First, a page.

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Pacific Coast Highway in Santa Monica
The city of Santa Monica has signed a new eco-positive resolution that aims to guarantee citizens a series of environmental rights based around sustainability — and the right to sue if they’re not met:
The right to clean, affordable and accessible water from sustainable water sources for human consumption, cooking, and sanitary purposes; the right to a sustainable energy future based on sustainable renewable energy sources; the right to a sustainable natural climate unaltered by fossil fuel emissions…the right to clean indoor and outdoor air, clean water and clean soil that pose a negligible health risk to the public; and the right to a sustainable food system that provides healthy, locally grown food to the community…
So goes the ambitious new bill, which builds on Santa Monica’s already robust commitment to environmentalism, with the city’s first sustainability plan established back in 1994. Presented to city council this past January, the bill passed unanimously and will be reintroduced as an ordinance for another vote before the end of the year.
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In an effort to encourage sustainability and water conservation, the Manhattan Beach city council has approved a new sustainable garden to be installed in front of the post office at 15th Street and Valley Drive. The update is not without controversy, however, as the landscape renovation will require the removal of two 30-year-old trees. (The city’s arborist, on top of having a really cool job, has determined that one of the trees is already dead and the other is diseased and dying).
Started by the Manhattan Beach Environmental Task Force and continued by Leadership Manhattan Beach, a non-profit community organization, the $20,000 renovation will feature more sustainable foliage like deer grass and coffee berry. A new drip irrigation system looks to reduce the garden’s water usage by as much as 70%.
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Tech giant IBM and the World Environment Center (WEC) announced today the development of the Innovations in Environmental Sustainability Council. Made up of global corporate giants like Coca-Cola, Boeing, GM, Disney and more, this new council is committed to finding new solutions to sustainability issues into every aspect of their business: energy, water, infrastructure, materials, etc.
“As part of IBM's broad based commitment to environmental leadership, we are always interested in how today's best practices can transform sustainability in business,” explained Wayne Balta, IBM's Vice President of Corporate Environmental Affairs and Product Safety in the press release. “Innovation goes a long way to accelerate sustainability, and we look forward to collaborating with other like-minded companies.”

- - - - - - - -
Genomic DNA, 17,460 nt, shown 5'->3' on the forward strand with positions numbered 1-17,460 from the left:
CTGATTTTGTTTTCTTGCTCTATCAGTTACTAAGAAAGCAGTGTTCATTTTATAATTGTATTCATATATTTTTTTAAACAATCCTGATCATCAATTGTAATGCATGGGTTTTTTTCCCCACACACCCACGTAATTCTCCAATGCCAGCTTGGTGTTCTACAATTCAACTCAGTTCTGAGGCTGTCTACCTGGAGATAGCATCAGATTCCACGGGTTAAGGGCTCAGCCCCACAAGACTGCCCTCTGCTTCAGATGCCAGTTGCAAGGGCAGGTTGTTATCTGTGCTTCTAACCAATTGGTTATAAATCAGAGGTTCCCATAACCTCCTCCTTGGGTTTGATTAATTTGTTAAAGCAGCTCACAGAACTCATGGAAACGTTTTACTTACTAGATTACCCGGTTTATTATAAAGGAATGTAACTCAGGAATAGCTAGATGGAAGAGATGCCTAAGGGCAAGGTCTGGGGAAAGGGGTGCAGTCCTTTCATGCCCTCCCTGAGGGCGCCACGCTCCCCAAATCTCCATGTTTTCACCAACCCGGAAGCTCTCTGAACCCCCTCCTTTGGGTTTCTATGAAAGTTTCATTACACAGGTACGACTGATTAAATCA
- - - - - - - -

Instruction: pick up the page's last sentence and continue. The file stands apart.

Everyone loves a list. Ranking, rating, arranging – there’s something about putting things in a neat, numerical sequence to bring a little sense of order to the world.
The start of a new year is always a great time to make lists. Having already categorized the year that was, now is when we start looking forward and making predictions of what is yet to come. Which is why I was excited to peruse environmental blog Triple Pundits list of the 10 Sustainable Cities to Watch in 2012.
It’s an exotic list that spans the globe, including Doha, Qatar, and Accra, Ghana. It’s so much so that only two American cities make the list: my beloved Detroit, MI and our very own neighbors in San Jose, CA. Focusing on the city’s light rail system and robust Green Vision Goals, they term San Jose “one of the greenest, cleanest and safest cities in the USA.” (The blog also a point to call L.A.’s sustainability a miserable failure).
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Whether it’s your dirty little early morning secret to save a few bucks when nobody’s looking, the place you proudly shop to take advantage of those notoriously deep discounts or somewhere in between, everybody seems to have an opinion (and a rather strong one at that) about Walmart. It’s usually not very positive, considering websites like “People of Walmart” or the PR nightmare that results when an idiot customer decides to pepper-spray the place for a waffle iron. Obviously, the real people of Walmart who run the company are well of their public perception, and they’re ready to change it.
Leading with the mission statement: “Together, we will create a more sustainable world to help people live better”, Walmart has launched a new blog called “The Green Room” to start an open dialogue with those “who want to share ideas and partner with us in helping people live better lives around the world”.